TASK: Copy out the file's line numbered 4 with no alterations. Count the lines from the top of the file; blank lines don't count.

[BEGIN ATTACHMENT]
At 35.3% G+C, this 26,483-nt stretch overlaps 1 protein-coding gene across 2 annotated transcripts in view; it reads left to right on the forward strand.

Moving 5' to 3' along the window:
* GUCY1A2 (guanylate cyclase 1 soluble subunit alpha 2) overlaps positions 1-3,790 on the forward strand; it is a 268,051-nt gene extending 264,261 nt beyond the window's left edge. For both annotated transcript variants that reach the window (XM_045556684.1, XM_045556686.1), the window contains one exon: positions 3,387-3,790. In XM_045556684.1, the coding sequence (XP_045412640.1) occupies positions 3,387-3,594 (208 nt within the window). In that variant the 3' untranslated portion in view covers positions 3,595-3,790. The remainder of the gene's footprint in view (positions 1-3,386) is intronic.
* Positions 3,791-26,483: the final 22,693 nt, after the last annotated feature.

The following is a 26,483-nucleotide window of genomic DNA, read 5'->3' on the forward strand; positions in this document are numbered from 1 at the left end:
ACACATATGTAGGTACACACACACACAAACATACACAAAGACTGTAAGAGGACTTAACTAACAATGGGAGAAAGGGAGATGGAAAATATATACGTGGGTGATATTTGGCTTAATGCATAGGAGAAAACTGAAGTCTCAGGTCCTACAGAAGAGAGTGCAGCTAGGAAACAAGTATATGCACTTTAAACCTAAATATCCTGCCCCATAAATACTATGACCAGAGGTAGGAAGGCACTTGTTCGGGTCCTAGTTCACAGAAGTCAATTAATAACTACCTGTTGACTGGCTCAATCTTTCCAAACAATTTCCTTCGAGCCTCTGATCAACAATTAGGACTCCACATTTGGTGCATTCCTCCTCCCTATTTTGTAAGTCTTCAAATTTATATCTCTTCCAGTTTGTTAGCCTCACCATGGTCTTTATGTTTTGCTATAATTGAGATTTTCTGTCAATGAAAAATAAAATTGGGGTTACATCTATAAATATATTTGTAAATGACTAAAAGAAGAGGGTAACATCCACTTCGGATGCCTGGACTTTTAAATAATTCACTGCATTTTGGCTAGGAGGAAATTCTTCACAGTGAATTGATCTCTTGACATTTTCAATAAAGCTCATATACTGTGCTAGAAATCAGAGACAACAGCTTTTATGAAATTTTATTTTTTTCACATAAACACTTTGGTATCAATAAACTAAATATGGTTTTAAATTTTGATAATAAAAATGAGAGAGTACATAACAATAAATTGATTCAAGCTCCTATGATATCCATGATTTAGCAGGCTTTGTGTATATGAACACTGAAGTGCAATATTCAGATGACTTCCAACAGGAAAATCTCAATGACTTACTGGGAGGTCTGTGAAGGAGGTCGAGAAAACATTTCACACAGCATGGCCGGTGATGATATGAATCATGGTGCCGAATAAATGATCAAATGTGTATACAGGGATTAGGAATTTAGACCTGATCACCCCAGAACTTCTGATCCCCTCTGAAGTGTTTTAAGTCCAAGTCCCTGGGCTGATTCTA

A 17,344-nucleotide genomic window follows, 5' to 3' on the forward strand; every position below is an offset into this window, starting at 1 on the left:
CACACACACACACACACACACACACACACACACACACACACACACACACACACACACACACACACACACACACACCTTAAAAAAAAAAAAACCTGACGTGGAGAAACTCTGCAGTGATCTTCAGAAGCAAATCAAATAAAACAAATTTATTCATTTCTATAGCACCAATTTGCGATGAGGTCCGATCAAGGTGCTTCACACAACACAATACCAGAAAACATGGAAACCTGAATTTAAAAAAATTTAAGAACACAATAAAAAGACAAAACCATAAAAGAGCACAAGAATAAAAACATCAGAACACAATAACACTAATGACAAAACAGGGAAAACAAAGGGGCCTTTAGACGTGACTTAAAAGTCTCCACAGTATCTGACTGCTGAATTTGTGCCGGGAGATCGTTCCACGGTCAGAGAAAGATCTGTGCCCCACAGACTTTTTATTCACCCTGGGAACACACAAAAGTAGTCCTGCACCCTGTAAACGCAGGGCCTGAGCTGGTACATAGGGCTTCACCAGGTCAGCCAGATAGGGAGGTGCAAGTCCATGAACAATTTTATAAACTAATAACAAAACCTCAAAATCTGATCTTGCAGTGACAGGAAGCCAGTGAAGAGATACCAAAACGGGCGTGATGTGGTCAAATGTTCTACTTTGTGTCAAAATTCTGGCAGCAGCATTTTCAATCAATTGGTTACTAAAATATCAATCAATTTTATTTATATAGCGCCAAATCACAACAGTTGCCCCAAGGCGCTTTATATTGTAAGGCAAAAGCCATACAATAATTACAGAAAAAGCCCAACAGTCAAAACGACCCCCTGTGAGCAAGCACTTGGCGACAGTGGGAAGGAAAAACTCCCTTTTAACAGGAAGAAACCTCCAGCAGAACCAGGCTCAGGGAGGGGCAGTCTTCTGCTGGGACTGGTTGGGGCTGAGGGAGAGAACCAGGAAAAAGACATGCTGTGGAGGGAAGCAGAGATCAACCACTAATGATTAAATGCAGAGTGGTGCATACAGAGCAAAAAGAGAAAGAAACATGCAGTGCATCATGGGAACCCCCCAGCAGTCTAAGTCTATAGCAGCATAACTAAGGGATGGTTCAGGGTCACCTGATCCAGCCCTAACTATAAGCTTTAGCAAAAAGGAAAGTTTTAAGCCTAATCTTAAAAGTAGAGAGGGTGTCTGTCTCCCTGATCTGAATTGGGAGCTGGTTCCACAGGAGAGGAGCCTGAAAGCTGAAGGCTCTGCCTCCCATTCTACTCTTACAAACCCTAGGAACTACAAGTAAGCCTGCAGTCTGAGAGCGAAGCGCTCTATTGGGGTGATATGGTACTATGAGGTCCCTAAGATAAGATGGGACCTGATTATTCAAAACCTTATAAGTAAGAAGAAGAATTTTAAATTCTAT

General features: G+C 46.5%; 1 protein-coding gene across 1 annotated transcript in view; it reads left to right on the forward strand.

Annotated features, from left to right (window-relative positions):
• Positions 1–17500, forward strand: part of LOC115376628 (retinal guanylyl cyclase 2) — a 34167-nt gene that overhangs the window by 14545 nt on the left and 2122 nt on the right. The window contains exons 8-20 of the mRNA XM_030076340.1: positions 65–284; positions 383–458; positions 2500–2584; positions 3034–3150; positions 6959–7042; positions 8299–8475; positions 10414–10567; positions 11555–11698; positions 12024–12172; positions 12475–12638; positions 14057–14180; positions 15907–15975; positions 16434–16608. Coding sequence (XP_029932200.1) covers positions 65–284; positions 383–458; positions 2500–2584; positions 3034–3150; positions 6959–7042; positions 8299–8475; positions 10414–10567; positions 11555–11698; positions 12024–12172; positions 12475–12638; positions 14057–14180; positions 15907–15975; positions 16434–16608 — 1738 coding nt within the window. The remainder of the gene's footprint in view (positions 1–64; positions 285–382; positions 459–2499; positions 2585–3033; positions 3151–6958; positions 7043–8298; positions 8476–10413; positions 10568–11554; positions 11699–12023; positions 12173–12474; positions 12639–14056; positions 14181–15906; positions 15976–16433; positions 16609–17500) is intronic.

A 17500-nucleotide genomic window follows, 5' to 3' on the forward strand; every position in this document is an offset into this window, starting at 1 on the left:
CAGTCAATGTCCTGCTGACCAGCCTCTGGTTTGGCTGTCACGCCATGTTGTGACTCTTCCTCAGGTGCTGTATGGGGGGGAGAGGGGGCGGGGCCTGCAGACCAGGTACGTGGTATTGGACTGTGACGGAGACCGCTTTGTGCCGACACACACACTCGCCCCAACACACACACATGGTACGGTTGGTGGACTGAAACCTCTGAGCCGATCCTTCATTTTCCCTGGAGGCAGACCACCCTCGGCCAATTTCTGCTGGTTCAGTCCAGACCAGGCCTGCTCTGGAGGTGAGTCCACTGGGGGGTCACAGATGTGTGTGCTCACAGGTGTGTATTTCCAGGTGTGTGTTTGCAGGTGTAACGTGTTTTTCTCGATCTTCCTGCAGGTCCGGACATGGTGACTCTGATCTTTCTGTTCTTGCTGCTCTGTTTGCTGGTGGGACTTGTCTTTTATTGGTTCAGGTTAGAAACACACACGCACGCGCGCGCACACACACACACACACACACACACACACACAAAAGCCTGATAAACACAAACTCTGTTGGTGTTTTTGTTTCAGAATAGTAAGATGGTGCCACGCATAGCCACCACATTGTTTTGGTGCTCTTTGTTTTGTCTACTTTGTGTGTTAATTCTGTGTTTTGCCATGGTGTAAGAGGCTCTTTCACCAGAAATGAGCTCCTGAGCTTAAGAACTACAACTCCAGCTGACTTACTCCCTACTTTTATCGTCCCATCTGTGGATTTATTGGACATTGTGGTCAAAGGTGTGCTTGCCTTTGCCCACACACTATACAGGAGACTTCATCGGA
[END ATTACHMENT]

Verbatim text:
* Positions 3,791-26,483: the final 22,693 nt, after the last annotated feature.